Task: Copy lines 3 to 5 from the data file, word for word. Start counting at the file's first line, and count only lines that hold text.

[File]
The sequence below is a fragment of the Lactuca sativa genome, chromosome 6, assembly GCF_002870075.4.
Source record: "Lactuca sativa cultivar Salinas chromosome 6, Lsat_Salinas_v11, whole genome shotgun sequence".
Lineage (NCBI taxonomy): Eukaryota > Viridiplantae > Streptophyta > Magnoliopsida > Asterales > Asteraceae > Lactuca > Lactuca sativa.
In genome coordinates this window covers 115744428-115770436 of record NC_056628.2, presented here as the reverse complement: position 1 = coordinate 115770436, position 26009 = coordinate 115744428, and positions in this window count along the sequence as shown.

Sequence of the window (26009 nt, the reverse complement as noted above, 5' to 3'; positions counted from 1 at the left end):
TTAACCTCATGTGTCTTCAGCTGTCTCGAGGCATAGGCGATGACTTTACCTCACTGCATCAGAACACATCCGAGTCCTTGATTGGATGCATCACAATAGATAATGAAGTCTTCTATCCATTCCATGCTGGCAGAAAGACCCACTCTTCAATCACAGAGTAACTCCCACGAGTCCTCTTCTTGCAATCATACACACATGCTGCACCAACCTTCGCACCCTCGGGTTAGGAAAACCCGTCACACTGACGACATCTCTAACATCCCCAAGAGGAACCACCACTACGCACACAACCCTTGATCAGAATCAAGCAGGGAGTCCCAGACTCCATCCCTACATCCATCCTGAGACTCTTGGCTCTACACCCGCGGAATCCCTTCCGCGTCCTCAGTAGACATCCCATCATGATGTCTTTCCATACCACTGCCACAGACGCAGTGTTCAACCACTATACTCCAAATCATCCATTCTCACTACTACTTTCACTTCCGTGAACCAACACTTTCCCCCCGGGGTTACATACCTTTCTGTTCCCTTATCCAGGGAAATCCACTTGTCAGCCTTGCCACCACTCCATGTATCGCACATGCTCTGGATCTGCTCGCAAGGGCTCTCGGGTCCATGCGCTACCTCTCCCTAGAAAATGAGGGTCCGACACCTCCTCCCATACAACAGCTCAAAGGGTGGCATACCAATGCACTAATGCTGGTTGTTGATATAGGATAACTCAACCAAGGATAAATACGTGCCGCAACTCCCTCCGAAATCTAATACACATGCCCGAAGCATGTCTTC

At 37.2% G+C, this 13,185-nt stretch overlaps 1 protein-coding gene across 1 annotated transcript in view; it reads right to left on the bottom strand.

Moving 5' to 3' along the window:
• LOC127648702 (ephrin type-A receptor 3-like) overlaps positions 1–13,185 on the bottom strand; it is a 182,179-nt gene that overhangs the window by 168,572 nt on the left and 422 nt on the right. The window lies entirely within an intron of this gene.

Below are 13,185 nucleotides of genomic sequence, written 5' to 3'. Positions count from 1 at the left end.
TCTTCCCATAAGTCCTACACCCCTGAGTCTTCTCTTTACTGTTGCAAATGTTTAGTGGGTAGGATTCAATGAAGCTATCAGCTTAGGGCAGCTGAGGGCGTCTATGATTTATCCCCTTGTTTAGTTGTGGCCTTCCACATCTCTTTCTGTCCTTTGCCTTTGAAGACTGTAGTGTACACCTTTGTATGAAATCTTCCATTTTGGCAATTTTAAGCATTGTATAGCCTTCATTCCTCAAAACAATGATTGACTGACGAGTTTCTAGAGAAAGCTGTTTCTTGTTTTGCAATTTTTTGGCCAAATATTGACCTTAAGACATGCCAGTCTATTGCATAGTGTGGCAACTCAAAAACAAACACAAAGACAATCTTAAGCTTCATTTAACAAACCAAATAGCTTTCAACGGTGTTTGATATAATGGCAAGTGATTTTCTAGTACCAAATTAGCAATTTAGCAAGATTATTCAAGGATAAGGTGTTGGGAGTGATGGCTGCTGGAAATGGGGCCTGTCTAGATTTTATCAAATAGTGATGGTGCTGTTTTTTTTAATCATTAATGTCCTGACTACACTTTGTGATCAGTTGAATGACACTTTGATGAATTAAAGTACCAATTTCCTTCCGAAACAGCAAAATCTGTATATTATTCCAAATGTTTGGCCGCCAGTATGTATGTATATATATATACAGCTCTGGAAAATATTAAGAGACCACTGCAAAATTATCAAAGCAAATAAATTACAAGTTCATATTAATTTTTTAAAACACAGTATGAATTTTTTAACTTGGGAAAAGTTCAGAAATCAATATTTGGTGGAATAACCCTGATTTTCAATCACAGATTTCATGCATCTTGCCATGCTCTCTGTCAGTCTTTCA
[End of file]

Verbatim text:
Lineage (NCBI taxonomy): Eukaryota > Viridiplantae > Streptophyta > Magnoliopsida > Asterales > Asteraceae > Lactuca > Lactuca sativa.
In genome coordinates this window covers 115744428-115770436 of record NC_056628.2, presented here as the reverse complement: position 1 = coordinate 115770436, position 26009 = coordinate 115744428, and positions in this window count along the sequence as shown.

Sequence of the window (26009 nt, the reverse complement as noted above, 5' to 3'; positions counted from 1 at the left end):